E3 2015: Build Your Own Dungeons in ‘Guild of Dungeoneering’

Guild of Dungeoneering is a game that’s a bit hard to define because we’ve never seen something quite like it before. In a sense, it’s like playing a roguelike where you control things instead of the game throwing out procedurally generated stuff your way. Even that’s a bit confusing, though. Just try to do your best to forget all that traditional roguelike dungeon crawlers have taught you, because you’re about to view them from a wholly different perspective in this game.

It starts out with you and a single member of your new guild. As the guildmaster you don’t actually go out to battle yourself but send this little minion along in your stead. Once there, they basically can walk about where they want — but will usually follow your influence. Players actually build the dungeon by drawing cards each turn. Sometimes, cards show a room blueprint. When one appears that suits your fancy, you can drop it right down on the graph paper dungeon floor to create a brand new room. As long as it links up to the doorway of an existing room then there’s potential for your guild character to walk right on through. Again, you’re not directly controlling them though.


How do you get a character to follow your wishes in Guild of Dungeoneering? Simply wait for a card depicting gold or silver coins to pop up and drop them in a nearby room. Because your friends are so money-hungry they’ll run straight for the loot. Yep, even if that loot happens to be perched at the feet of a monster. Once a guild character runs into an enemy a battle is triggered, where you have a bit more direct control. Again cards are drawn but this time cards relate to attack, defense, and related battle measures. Some cards have special features which might make them unblockable, restore health, and the like.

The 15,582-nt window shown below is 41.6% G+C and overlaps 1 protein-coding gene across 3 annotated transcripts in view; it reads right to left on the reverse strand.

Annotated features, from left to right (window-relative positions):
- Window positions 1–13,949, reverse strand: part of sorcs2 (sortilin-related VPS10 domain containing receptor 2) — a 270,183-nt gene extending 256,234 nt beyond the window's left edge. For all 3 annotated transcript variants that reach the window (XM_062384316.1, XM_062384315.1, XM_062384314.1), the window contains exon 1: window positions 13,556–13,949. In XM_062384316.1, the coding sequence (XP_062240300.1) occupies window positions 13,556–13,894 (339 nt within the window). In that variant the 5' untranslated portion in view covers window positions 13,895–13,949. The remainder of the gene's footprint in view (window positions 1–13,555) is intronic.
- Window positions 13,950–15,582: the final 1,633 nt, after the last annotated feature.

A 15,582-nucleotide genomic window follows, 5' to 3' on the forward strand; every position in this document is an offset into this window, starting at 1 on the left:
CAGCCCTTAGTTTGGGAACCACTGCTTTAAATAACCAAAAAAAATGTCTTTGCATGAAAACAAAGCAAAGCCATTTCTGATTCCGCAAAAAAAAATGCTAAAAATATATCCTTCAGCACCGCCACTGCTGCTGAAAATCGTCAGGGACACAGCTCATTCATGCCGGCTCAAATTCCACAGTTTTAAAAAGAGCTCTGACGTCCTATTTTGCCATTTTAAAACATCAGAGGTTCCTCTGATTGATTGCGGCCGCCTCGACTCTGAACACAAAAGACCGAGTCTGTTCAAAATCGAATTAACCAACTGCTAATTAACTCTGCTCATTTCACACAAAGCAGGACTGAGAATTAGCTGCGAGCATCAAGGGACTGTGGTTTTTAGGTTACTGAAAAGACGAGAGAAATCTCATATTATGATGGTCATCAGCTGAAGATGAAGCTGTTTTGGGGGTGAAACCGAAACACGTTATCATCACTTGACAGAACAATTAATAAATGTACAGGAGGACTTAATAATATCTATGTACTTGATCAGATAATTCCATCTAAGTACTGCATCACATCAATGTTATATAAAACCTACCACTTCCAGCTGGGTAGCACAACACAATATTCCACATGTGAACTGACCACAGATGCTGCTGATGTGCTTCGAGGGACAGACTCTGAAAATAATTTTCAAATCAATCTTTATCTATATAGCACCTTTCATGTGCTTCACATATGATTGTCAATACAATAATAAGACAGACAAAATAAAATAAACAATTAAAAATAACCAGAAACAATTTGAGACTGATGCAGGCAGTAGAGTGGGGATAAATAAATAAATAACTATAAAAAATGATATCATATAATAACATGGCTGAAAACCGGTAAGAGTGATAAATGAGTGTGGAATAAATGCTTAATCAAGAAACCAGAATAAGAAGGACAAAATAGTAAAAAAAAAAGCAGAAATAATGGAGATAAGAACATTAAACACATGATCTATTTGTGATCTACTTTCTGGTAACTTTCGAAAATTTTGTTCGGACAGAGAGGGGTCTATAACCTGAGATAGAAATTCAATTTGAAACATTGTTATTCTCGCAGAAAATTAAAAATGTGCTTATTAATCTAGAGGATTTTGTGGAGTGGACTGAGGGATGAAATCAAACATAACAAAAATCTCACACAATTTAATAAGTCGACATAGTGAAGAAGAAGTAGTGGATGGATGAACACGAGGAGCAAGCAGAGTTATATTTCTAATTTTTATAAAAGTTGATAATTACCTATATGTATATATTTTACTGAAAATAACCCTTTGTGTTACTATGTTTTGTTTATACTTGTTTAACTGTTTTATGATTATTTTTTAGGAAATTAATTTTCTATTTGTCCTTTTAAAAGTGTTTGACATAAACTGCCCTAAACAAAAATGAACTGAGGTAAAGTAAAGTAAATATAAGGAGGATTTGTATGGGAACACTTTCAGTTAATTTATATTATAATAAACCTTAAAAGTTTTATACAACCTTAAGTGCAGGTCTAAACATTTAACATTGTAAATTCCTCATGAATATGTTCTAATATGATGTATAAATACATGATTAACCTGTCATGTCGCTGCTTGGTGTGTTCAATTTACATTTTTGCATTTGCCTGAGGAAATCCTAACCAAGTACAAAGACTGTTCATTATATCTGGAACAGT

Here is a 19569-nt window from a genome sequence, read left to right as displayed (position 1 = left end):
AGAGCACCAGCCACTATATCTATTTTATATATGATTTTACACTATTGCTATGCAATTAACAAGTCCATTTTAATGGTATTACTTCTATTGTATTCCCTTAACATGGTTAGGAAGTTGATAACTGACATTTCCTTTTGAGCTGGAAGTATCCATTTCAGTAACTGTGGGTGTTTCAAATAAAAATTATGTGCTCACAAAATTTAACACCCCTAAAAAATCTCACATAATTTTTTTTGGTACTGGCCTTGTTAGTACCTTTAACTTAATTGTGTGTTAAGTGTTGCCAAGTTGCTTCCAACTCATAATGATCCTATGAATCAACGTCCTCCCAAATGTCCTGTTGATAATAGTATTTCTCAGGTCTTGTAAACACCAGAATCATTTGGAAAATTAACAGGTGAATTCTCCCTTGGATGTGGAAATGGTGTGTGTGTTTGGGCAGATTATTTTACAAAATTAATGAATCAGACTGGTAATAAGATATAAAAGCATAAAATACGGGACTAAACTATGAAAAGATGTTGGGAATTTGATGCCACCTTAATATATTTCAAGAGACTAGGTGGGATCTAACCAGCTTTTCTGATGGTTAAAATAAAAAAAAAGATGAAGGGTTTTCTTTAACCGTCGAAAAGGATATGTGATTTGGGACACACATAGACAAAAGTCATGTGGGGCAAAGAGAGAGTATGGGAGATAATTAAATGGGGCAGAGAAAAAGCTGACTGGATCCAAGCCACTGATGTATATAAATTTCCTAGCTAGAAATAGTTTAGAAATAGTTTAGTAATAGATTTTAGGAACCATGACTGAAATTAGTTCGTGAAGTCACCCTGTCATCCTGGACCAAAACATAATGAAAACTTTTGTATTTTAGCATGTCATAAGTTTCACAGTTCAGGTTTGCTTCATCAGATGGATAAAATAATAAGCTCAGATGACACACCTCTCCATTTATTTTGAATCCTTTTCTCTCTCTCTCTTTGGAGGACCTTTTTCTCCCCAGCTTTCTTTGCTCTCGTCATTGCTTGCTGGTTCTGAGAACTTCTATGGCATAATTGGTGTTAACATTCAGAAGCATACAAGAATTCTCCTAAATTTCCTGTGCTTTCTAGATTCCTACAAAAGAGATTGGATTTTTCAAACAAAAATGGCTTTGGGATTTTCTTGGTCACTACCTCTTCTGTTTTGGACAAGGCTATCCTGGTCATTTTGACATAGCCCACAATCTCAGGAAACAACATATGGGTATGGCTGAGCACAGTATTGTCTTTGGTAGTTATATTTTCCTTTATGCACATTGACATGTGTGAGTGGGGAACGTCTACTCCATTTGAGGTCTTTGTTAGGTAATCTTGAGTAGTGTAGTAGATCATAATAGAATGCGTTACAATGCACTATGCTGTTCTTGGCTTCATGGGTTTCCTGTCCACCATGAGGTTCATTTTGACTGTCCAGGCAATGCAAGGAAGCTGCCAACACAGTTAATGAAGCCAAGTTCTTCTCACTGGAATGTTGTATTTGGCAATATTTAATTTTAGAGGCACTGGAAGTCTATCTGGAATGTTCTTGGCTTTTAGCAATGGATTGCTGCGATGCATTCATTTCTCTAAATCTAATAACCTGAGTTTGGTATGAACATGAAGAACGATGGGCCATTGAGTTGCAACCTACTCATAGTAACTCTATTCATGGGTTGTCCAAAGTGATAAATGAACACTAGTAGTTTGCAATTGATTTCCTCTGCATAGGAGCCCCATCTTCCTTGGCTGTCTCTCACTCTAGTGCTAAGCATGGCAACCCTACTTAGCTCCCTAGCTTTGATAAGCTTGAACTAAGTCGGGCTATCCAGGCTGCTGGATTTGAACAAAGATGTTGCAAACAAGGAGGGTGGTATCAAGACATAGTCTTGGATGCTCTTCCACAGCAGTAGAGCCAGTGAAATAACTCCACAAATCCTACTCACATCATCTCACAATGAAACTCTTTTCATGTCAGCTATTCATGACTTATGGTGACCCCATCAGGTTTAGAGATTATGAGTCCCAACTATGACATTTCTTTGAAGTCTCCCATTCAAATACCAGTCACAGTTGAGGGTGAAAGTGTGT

Once a battle is completed in Guild of Dungeoneering you’re given the option of winning some great loot. You can choose from one of three cards (which change per battle) and offer equippable items, new cards, or gold. With items such as a crown or shirt your guild member will receive a benefit for the rest of the battles they fight in the dungeon while wearing it. Of course, you can choose to swap for something else if a better outfit piece appears in that same dungeon. I don’t know how many cards are meant to be available in the full game, but hopefully there’s a ton to keep all this interesting.


After successfully beating enemies, finding treasure, and completing the dungeon’s goal you can leave to return to the main guild. Here you expend the money you’ve made in previous quests in order to expand it. You’ll gain access to more cards for your deck and more guild members to keep on growing stronger as quests increase in difficulty. You’ll definitely lose a few guild members along the way, but luckily there’s always more filtering in to meet their doom. It appears that different character types may have different health and skills, but that wasn’t something I saw through the demo on display.

So far, things are looking quite fun in Guild of Dungeoneering. The card mechanics and dungeon creation are simple enough once you grasp the basic concept behind it all. Battles are a little hard to start with, but even those quickly become second nature after you’ve got a few under your belt. Just be sure to always prepare before dungeons which require defeating bigger, badder enemies. I’m certainly looking forward to seeing Guild of Dungeoneering in full form when it hits Steam on July 14.